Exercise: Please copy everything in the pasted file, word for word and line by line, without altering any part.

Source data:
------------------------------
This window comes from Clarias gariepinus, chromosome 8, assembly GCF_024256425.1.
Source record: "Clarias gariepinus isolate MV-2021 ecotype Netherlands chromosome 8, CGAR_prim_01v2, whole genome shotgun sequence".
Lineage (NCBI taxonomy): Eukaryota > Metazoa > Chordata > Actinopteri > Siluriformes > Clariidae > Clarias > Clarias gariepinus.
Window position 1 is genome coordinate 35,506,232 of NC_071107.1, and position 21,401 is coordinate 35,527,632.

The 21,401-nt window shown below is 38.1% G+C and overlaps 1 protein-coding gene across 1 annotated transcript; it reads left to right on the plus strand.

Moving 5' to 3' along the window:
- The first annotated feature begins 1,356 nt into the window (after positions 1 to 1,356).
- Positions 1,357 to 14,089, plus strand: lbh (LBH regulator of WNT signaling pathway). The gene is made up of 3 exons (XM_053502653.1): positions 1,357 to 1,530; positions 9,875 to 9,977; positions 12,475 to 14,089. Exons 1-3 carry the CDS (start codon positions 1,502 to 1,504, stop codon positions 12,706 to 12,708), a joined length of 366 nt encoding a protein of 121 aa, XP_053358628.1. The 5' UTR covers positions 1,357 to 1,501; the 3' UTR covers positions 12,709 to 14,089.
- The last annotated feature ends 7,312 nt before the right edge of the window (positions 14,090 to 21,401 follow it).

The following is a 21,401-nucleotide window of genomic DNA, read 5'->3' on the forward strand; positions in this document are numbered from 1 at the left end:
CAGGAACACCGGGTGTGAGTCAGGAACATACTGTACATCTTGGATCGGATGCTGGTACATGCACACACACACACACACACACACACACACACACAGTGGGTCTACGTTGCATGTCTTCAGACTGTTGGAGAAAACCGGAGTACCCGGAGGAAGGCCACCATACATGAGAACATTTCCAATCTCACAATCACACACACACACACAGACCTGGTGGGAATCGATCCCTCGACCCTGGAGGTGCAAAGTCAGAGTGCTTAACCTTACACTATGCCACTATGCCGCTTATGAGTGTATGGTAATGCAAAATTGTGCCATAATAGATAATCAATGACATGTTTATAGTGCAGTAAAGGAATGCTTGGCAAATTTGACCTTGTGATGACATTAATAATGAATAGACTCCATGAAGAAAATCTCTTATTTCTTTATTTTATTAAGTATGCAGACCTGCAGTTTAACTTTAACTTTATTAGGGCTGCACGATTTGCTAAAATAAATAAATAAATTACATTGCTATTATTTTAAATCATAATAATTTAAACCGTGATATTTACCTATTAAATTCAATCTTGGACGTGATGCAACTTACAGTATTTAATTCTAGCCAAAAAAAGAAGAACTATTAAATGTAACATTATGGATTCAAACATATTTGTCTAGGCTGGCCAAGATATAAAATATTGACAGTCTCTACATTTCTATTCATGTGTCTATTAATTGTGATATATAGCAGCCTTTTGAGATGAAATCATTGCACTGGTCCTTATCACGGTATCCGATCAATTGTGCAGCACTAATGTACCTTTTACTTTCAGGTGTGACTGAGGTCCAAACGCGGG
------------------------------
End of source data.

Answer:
This window comes from Clarias gariepinus, chromosome 8, assembly GCF_024256425.1.
Source record: "Clarias gariepinus isolate MV-2021 ecotype Netherlands chromosome 8, CGAR_prim_01v2, whole genome shotgun sequence".
Lineage (NCBI taxonomy): Eukaryota > Metazoa > Chordata > Actinopteri > Siluriformes > Clariidae > Clarias > Clarias gariepinus.
Window position 1 is genome coordinate 35,506,232 of NC_071107.1, and position 21,401 is coordinate 35,527,632.

The 21,401-nt window shown below is 38.1% G+C and overlaps 1 protein-coding gene across 1 annotated transcript; it reads left to right on the plus strand.

Moving 5' to 3' along the window:
- The first annotated feature begins 1,356 nt into the window (after positions 1 to 1,356).
- Positions 1,357 to 14,089, plus strand: lbh (LBH regulator of WNT signaling pathway). The gene is made up of 3 exons (XM_053502653.1): positions 1,357 to 1,530; positions 9,875 to 9,977; positions 12,475 to 14,089. Exons 1-3 carry the CDS (start codon positions 1,502 to 1,504, stop codon positions 12,706 to 12,708), a joined length of 366 nt encoding a protein of 121 aa, XP_053358628.1. The 5' UTR covers positions 1,357 to 1,501; the 3' UTR covers positions 12,709 to 14,089.
- The last annotated feature ends 7,312 nt before the right edge of the window (positions 14,090 to 21,401 follow it).

The following is a 21,401-nucleotide window of genomic DNA, read 5'->3' on the forward strand; positions in this document are numbered from 1 at the left end:
CAGGAACACCGGGTGTGAGTCAGGAACATACTGTACATCTTGGATCGGATGCTGGTACATGCACACACACACACACACACACACACACACACACAGTGGGTCTACGTTGCATGTCTTCAGACTGTTGGAGAAAACCGGAGTACCCGGAGGAAGGCCACCATACATGAGAACATTTCCAATCTCACAATCACACACACACACACAGACCTGGTGGGAATCGATCCCTCGACCCTGGAGGTGCAAAGTCAGAGTGCTTAACCTTACACTATGCCACTATGCCGCTTATGAGTGTATGGTAATGCAAAATTGTGCCATAATAGATAATCAATGACATGTTTATAGTGCAGTAAAGGAATGCTTGGCAAATTTGACCTTGTGATGACATTAATAATGAATAGACTCCATGAAGAAAATCTCTTATTTCTTTATTTTATTAAGTATGCAGACCTGCAGTTTAACTTTAACTTTATTAGGGCTGCACGATTTGCTAAAATAAATAAATAAATTACATTGCTATTATTTTAAATCATAATAATTTAAACCGTGATATTTACCTATTAAATTCAATCTTGGACGTGATGCAACTTACAGTATTTAATTCTAGCCAAAAAAAGAAGAACTATTAAATGTAACATTATGGATTCAAACATATTTGTCTAGGCTGGCCAAGATATAAAATATTGACAGTCTCTACATTTCTATTCATGTGTCTATTAATTGTGATATATAGCAGCCTTTTGAGATGAAATCATTGCACTGGTCCTTATCACGGTATCCGATCAATTGTGCAGCACTAATGTACCTTTTACTTTCAGGTGTGACTGAGGTCCAAACGCGGG